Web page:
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ECHO (ECHOCARDIOGRAPHY)

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TECHNOLOGY USED IN ECHO


Echocardiography or echo, is a painless test that uses sound waves to create moving pictures of your heart. The pictures show the size and shape of your heart. They also show how well your heart's chambers and valves are working.


HOW IS ECHO TEST PERFORMED


A sonographer will apply gel to your chest. The gel helps the sound waves reach your heart. A wand-like device called a transducer will then be moved around on your chest. The sonographer will record pictures of various parts of your heart. During the test, you may be asked to change positions or hold your breath for a short time. This allows the sonographer to get better pictures of your heart. At times, the sonographer may apply a bit of pressure to your chest with the transducer. You may find this pressure a little uncomfortable, but it helps get the best picture of your heart. You should let the sonographer know if you feel too uncomfortable.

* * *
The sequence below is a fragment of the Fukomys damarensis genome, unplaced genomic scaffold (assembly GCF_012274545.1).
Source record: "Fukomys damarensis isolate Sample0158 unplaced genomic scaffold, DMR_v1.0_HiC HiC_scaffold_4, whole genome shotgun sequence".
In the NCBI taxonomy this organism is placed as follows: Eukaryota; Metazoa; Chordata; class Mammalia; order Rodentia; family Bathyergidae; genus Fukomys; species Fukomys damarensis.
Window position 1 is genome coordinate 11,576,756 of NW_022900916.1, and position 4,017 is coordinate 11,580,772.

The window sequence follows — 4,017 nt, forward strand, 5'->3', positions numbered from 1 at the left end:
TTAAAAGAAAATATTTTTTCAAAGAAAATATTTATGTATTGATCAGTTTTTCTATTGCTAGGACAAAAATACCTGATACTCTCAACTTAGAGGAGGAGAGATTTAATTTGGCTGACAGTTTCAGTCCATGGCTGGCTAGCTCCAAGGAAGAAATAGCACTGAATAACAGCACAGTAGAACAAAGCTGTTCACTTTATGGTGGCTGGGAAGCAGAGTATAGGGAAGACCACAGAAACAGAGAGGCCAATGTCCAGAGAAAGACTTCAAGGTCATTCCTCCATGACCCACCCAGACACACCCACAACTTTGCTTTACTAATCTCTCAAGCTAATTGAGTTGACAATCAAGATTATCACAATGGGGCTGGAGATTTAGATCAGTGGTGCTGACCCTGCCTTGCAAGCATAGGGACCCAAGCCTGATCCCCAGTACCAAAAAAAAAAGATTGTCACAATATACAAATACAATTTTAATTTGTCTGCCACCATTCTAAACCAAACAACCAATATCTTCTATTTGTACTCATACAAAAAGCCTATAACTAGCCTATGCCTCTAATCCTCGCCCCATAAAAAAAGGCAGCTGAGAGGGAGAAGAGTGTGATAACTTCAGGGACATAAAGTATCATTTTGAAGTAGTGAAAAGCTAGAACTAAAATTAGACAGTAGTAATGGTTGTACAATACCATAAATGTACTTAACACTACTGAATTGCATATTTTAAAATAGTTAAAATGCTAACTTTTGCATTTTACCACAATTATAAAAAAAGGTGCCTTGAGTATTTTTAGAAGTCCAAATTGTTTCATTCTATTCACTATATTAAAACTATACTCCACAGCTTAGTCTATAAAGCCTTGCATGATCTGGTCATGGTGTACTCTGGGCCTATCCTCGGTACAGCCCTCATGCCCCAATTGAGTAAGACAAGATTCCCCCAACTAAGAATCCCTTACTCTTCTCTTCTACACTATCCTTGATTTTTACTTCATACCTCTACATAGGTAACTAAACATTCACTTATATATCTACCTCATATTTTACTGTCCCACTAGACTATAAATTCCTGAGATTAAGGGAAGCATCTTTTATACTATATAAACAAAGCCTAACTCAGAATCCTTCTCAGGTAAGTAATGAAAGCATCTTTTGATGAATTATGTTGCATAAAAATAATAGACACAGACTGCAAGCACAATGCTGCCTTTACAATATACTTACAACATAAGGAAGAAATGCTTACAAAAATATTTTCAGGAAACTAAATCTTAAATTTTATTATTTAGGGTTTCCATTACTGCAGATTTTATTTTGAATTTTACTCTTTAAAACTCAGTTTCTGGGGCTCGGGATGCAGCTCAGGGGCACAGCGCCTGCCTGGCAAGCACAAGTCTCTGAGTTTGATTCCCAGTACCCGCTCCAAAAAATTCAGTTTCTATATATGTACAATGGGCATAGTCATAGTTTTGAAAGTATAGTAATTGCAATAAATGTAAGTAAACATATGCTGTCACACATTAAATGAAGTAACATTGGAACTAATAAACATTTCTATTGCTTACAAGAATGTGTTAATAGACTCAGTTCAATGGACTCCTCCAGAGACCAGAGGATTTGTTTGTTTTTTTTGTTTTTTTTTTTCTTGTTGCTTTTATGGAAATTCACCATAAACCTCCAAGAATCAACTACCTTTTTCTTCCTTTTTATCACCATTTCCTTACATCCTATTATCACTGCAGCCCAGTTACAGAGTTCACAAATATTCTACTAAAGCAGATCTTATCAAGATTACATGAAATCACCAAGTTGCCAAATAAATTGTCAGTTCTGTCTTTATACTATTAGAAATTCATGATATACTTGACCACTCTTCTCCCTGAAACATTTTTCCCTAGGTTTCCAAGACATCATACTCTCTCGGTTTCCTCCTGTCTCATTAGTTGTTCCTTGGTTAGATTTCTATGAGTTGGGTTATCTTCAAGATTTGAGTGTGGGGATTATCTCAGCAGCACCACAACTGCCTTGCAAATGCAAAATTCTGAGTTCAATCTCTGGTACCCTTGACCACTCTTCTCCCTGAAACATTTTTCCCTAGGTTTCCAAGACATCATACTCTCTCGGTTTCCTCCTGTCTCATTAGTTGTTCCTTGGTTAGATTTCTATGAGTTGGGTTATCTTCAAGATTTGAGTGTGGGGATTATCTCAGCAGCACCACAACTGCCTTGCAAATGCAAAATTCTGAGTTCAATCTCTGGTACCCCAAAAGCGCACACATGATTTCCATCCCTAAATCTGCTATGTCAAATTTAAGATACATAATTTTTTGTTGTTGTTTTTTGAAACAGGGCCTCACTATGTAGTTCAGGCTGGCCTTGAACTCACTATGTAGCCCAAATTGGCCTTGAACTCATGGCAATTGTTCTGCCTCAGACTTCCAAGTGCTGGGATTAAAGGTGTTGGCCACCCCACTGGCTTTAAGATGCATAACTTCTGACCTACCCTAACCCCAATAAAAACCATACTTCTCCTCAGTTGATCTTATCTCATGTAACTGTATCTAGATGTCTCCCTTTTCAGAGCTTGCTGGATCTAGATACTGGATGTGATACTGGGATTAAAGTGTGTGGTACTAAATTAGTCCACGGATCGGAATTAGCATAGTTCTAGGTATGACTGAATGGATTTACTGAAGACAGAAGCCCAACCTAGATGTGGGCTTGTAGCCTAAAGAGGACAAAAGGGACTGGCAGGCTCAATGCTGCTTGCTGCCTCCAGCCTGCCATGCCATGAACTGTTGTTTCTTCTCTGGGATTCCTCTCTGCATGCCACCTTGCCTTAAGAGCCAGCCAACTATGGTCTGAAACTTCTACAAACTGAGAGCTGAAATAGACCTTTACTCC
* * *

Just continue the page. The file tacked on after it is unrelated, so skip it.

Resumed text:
WHY IS ECHO TEST DONE?


  • Symptoms potentially due to suspected cardiac aetiology
  • Assessment of known or suspected adult congenital heart disease.
  • Evaluation of suspected complication of myocardial ischemia/infarction.
  • Initial evaluation of murmur in patients for whom there is a reasonable suspicion of valvular or structural heart disease.
  • Initial evaluation of suspected infective endocarditis with positive blood cultures or a new murmur
  • Evaluation of pericardial conditions: i.e. pericardial effusion, constrictive pericarditis.
  • Initial evaluation of known or suspected cardiomyopathy.

ECHO TEST RISKS


A transthoracic ECHO is almost risk free as only minor discomfort from the transducer or mild pain when moving the transducer around may be felt.


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